1. Interesting that you are getting used to stream of consciousness writing! I wonder how you would feel if you went back and reread some of your earlier reads? It's not my favorite mode so I haven't even attempted most of your list, though I did like Mrs Dalloway.

    1. I have little doubt I'd appreciate them more now, and I might give most of those I've mentioned another try someday. I doubt I'll ever tackle Ulysses again. Thanks for the feedback.

  2. I've found that stream of consciousness is most easily listened to as an audiobook. I've never read a book by Woolf, but it sounds like I'd rather listen. Mice review!

    1. I mean nice. Darn this phone.

    2. I knew what you meant ;) Yeah, I imagine, with good narrations, changing voices per character, might make it a easier to comprehend. I bet it makes being an audiobook narrator MUCH tougher though. They'd have to have a marked copy, almost like a play script.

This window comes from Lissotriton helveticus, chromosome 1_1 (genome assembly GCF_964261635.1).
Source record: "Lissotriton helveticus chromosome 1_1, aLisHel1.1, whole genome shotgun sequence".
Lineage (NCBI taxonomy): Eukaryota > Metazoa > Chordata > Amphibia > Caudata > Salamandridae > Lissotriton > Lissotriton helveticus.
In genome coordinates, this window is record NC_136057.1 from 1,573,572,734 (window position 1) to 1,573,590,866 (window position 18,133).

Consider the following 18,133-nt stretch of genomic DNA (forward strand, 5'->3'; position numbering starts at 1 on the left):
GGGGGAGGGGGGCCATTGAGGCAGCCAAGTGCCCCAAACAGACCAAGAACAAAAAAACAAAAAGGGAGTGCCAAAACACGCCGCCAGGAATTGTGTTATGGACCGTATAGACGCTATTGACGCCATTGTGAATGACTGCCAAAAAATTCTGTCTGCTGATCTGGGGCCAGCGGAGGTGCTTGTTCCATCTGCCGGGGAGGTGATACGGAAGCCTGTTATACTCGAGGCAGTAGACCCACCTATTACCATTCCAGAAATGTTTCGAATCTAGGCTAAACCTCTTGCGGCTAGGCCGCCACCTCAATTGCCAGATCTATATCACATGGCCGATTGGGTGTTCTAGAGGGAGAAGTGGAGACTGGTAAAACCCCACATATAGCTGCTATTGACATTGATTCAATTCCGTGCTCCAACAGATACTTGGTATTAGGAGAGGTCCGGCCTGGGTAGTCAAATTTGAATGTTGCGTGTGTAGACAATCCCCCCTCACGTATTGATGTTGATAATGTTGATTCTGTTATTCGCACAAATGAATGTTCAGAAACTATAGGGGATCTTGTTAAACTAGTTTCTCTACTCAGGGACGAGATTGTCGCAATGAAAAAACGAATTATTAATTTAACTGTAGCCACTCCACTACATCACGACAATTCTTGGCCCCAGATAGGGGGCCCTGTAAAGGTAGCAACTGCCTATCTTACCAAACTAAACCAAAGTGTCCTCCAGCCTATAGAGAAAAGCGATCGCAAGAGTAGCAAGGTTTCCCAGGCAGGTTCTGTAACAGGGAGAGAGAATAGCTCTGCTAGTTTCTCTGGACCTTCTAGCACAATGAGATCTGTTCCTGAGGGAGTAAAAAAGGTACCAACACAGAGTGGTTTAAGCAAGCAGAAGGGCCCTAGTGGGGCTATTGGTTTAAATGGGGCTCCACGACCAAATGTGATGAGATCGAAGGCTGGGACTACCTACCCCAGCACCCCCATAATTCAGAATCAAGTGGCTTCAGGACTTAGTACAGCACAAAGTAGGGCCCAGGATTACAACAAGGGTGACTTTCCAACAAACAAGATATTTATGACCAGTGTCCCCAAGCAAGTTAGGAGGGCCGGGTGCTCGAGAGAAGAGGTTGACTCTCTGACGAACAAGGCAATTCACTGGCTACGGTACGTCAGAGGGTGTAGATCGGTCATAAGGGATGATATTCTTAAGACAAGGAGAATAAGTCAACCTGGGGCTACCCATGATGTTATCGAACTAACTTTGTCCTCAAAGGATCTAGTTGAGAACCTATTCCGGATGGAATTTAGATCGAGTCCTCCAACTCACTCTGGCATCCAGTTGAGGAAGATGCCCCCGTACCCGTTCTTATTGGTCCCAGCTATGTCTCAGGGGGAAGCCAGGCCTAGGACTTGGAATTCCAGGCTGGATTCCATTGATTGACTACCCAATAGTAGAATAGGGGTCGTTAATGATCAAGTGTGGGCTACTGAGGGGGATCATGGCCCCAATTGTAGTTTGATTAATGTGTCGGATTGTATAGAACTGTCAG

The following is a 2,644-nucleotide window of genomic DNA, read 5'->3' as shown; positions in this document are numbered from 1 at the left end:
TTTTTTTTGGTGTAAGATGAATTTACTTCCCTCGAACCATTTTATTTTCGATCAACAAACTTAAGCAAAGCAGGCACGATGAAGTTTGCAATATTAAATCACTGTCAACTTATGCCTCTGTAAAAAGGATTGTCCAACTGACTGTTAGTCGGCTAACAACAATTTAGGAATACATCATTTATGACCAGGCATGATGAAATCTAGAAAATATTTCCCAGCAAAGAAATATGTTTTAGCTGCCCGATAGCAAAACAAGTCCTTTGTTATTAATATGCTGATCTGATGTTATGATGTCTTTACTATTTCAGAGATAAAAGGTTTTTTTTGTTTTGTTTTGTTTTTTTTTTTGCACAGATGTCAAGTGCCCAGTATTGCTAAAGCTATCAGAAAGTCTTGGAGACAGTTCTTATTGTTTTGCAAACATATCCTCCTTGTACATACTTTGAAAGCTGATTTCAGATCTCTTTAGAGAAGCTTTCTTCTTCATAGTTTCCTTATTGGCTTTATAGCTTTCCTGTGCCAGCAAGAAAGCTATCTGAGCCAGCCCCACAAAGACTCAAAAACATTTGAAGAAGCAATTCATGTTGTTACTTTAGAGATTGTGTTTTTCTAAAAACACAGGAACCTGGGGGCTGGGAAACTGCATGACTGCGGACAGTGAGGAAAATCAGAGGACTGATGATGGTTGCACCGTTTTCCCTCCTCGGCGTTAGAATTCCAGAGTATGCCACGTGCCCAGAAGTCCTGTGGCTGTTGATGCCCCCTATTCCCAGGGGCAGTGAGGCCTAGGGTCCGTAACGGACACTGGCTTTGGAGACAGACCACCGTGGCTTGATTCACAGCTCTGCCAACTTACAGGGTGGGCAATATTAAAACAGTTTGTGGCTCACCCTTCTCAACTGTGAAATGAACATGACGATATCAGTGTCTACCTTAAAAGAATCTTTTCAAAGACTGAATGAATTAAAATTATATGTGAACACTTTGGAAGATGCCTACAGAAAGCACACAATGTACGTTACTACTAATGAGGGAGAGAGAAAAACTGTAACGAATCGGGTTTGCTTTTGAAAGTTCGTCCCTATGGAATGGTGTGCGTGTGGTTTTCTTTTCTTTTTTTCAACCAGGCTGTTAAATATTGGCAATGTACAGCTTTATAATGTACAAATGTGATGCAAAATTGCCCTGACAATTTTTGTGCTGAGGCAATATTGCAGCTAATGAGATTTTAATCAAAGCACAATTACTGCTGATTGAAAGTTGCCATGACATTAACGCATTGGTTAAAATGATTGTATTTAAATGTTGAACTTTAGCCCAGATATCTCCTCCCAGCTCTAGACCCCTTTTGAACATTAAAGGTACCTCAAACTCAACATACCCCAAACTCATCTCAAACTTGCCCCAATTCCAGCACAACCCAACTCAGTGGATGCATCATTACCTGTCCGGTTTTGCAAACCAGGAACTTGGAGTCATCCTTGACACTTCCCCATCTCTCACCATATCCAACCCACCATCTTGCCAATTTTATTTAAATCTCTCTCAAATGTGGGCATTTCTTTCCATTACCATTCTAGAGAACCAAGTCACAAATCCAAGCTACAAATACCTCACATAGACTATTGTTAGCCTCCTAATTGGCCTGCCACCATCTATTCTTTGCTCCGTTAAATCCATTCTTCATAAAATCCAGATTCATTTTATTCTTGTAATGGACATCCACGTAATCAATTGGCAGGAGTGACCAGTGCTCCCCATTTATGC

3. Ohhhhh, this book gave me headaches. Literal ones. I read it because I really liked The Hours, movie and book both, and wanted to see how the book related to it. So I read the whole thing. I hear some of Woolf's other books are easier on the brain, so I might try another at some point.

    1. Hmmm....I found this easier than To the Lighthouse, but that's the extent of my VW experience.

  4. Stream-of-conscious style in Mrs. Dalloway is tolerable. It is more difficult in Joyce's Ulyssess due to it being experimental fiction on top of the stream of conscious style such as the chapter written in newspaper headlines.

    1. Yeah, you know...I know JJ was a brilliant man and INCREDIBLY well read, but Ulysses is jot not good story telling for me. Thanks for the feedback.